A Post-Structural Critique Of Cultural Hegemony

I was out of town for a few days, visiting Providence and Boston. Most interesting culinarily was a trip to a Burmese restaurant in Brighton (or Allston, maybe) right near where the greatest Vietnamese restaurant in Boston used to be back in the 80′s. Viet Huong (in Allston) had about 4 tables, seated 8-9 people at very most, and had a lovely old couple who did everything: she cooked, he served. It was freaking genius. I miss it; it was easily my first food-geek experience. I’ll write a bit more about the Burmese food in a bit after I try something here at home.

The other night we had a mutated version of the chicken thigh escabeche I made a few posts ago, so tonight I cooked those bones with carrot, onion, garlic, ginger, a dried shiitake, and a scallion to make a fragrant stock. I pressure-cooked mung beans in the stock with a piece of bacon skin, removing it and puréeing the cooked beans with more stock when soft. I whisked in some miso, and let it sit while I crisped up little lardons of the latest batch of miso bacon. The result was very much what I had hoped for: an Asian-flavored take on split pea soup that was dense, creamy, earthy, and with smoky pork to set it all off. I sprinkled the top with scallions and togarashi.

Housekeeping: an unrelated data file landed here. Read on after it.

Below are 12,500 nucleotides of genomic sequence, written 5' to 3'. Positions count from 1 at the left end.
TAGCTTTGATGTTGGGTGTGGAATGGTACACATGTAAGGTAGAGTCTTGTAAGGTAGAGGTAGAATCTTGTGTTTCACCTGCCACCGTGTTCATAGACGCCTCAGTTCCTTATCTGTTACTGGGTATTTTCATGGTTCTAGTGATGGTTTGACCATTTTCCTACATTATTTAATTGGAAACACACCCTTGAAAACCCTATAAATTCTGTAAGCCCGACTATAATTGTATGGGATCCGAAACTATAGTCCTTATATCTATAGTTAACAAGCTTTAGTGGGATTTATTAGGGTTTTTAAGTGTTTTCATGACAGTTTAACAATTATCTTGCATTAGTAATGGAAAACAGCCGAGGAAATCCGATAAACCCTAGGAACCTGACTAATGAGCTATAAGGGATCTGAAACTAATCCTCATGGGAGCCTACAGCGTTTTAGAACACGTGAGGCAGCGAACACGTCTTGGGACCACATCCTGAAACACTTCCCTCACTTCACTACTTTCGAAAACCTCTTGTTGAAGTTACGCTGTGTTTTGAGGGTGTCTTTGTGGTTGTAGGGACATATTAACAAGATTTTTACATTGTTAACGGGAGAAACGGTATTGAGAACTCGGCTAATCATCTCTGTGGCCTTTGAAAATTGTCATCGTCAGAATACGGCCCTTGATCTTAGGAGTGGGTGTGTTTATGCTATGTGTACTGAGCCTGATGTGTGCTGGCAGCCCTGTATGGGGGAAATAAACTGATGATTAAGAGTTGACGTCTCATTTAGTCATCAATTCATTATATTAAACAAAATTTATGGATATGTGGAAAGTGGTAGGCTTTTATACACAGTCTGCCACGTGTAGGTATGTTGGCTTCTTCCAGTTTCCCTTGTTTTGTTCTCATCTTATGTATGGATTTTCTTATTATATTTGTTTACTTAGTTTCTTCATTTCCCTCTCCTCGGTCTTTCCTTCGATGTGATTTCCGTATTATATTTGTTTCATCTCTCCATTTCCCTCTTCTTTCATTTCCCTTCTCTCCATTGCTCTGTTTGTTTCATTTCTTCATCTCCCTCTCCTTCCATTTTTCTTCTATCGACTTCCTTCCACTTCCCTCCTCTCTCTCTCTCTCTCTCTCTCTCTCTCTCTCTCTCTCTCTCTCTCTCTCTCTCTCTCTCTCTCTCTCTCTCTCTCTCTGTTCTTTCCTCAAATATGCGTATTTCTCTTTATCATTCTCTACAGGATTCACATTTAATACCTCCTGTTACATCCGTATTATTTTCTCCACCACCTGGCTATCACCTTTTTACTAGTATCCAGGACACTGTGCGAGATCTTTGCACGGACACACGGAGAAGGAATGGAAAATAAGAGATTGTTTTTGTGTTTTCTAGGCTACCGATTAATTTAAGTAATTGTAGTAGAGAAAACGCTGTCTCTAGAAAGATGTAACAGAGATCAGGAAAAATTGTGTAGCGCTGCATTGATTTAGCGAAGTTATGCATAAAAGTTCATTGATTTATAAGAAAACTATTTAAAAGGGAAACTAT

On the side, we had king oyster mushrooms sautéed with garlic and deglazed with soy, rice vinegar, and sesame oil. I wilted some kale in the mushroom pan and deglazed again with a bit of the stock. Each made for a compelling and savory companion to the soup, and the combination made for good rainy spring evening fare.

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I'm a painter who happens to also spend a lot of time growing, making, and writing about food. I'm particularly interested in the intersection of frugal peasant cooking techniques and haute improvisation. And I have a really great personality.

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